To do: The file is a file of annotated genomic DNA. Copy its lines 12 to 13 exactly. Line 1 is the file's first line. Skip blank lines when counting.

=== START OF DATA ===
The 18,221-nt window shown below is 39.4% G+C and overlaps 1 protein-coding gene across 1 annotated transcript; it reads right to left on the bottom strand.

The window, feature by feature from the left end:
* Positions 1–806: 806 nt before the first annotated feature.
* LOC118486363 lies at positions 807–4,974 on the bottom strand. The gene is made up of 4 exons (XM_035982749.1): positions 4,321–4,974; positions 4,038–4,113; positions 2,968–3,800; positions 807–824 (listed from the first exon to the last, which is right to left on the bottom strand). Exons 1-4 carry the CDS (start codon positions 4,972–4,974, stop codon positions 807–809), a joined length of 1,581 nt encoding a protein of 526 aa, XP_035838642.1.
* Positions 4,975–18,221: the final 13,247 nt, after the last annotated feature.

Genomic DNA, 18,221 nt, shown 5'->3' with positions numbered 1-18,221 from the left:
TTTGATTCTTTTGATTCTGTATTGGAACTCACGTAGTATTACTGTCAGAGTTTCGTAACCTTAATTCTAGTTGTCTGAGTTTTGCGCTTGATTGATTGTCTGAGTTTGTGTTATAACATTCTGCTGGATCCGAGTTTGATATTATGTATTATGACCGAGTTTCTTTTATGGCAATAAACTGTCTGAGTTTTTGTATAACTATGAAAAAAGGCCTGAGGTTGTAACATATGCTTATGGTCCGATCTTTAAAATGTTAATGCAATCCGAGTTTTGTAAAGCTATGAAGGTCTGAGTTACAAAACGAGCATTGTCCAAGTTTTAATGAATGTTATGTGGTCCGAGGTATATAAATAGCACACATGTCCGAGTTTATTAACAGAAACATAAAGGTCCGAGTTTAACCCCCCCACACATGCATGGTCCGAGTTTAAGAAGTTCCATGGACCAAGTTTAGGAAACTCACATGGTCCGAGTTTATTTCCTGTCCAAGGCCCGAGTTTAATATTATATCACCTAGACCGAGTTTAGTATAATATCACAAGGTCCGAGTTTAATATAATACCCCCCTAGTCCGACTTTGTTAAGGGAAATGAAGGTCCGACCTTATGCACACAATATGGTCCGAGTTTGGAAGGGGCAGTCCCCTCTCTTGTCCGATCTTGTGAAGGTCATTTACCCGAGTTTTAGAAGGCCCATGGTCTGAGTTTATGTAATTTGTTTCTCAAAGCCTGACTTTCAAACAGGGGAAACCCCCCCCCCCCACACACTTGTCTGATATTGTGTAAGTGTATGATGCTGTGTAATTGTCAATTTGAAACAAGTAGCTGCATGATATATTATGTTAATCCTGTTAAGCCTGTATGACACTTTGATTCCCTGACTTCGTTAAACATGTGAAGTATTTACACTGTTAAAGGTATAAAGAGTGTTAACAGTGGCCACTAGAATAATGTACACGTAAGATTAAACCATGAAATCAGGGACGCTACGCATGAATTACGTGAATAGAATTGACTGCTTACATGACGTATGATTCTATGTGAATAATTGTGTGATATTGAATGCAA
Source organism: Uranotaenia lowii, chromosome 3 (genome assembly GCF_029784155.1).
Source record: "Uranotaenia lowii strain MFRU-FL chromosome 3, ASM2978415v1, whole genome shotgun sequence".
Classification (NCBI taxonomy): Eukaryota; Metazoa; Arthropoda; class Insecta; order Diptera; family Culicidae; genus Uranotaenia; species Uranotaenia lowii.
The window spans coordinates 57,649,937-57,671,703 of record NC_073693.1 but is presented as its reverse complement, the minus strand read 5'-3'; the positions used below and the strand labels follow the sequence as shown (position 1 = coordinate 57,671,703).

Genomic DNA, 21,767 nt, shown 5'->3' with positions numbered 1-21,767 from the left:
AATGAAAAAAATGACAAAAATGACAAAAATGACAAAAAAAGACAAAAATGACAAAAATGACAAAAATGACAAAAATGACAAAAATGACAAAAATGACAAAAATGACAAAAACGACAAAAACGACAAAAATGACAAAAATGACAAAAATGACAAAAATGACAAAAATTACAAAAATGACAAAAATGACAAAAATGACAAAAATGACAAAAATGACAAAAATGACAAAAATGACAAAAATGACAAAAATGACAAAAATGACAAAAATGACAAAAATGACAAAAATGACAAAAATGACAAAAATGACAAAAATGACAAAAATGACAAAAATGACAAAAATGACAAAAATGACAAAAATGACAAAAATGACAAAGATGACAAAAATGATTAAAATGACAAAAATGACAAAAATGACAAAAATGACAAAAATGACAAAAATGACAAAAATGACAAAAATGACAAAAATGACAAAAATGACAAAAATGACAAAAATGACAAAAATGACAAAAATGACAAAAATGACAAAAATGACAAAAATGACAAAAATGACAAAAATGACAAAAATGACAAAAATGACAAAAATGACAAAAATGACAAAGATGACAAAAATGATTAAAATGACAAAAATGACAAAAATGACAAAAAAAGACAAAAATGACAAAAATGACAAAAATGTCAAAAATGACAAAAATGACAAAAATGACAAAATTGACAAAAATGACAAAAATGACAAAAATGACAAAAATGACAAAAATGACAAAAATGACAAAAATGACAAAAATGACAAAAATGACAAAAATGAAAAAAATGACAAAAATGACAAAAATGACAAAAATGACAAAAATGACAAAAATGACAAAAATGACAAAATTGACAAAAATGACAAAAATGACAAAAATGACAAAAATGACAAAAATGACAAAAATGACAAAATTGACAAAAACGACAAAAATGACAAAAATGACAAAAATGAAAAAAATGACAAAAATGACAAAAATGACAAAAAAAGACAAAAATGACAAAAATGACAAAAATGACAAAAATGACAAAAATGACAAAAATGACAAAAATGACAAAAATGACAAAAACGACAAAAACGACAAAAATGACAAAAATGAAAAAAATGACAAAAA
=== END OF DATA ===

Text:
Genomic DNA, 21,767 nt, shown 5'->3' with positions numbered 1-21,767 from the left:
AATGAAAAAAATGACAAAAATGACAAAAATGACAAAAAAAGACAAAAATGACAAAAATGACAAAAATGACAAAAATGACAAAAATGACAAAAATGACAAAAATGACAAAAACGACAAAAACGACAAAAATGACAAAAATGACAAAAATGACAAAAATGACAAAAATTACAAAAATGACAAAAATGACAAAAATGACAAAAATGACAAAAATGACAAAAATGACAAAAATGACAAAAATGACAAAAATGACAAAAATGACAAAAATGACAAAAATGACAAAAATGACAAAAATGACAAAAATGACAAAAATGACAAAAATGACAAAAATGACAAAAATGACAAAAATGACAAAAATGACAAAAATGACAAAGATGACAAAAATGATTAAAATGACAAAAATGACAAAAATGACAAAAATGACAAAAATGACAAAAATGACAAAAATGACAAAAATGACAAAAATGACAAAAATGACAAAAATGACAAAAATGACAAAAATGACAAAAATGACAAAAATGACAAAAATGACAAAAATGACAAAAATGACAAAAATGACAAAAATGACAAAAATGACAAAAATGACAAAAATGACAAAGATGACAAAAATGATTAAAATGACAAAAATGACAAAAATGACAAAAAAAGACAAAAATGACAAAAATGACAAAAATGTCAAAAATGACAAAAATGACAAAAATGACAAAATTGACAAAAATGACAAAAATGACAAAAATGACAAAAATGACAAAAATGACAAAAATGACAAAAATGACAAAAATGACAAAAATGACAAAAATGAAAAAAATGACAAAAATGACAAAAATGACAAAAATGACAAAAATGACAAAAATGACAAAAATGACAAAATTGACAAAAATGACAAAAATGACAAAAATGACAAAAATGACAAAAATGACAAAAATGACAAAATTGACAAAAACGACAAAAATGACAAAAATGACAAAAATGAAAAAAATGACAAAAATGACAAAAATGACAAAAAAAGACAAAAATGACAAAAATGACAAAAATGACAAAAATGACAAAAATGACAAAAATGACAAAAATGACAAAAATGACAAAAACGACAAAAACGACAAAAATGACAAAAATGAAAAAAATGACAAAAA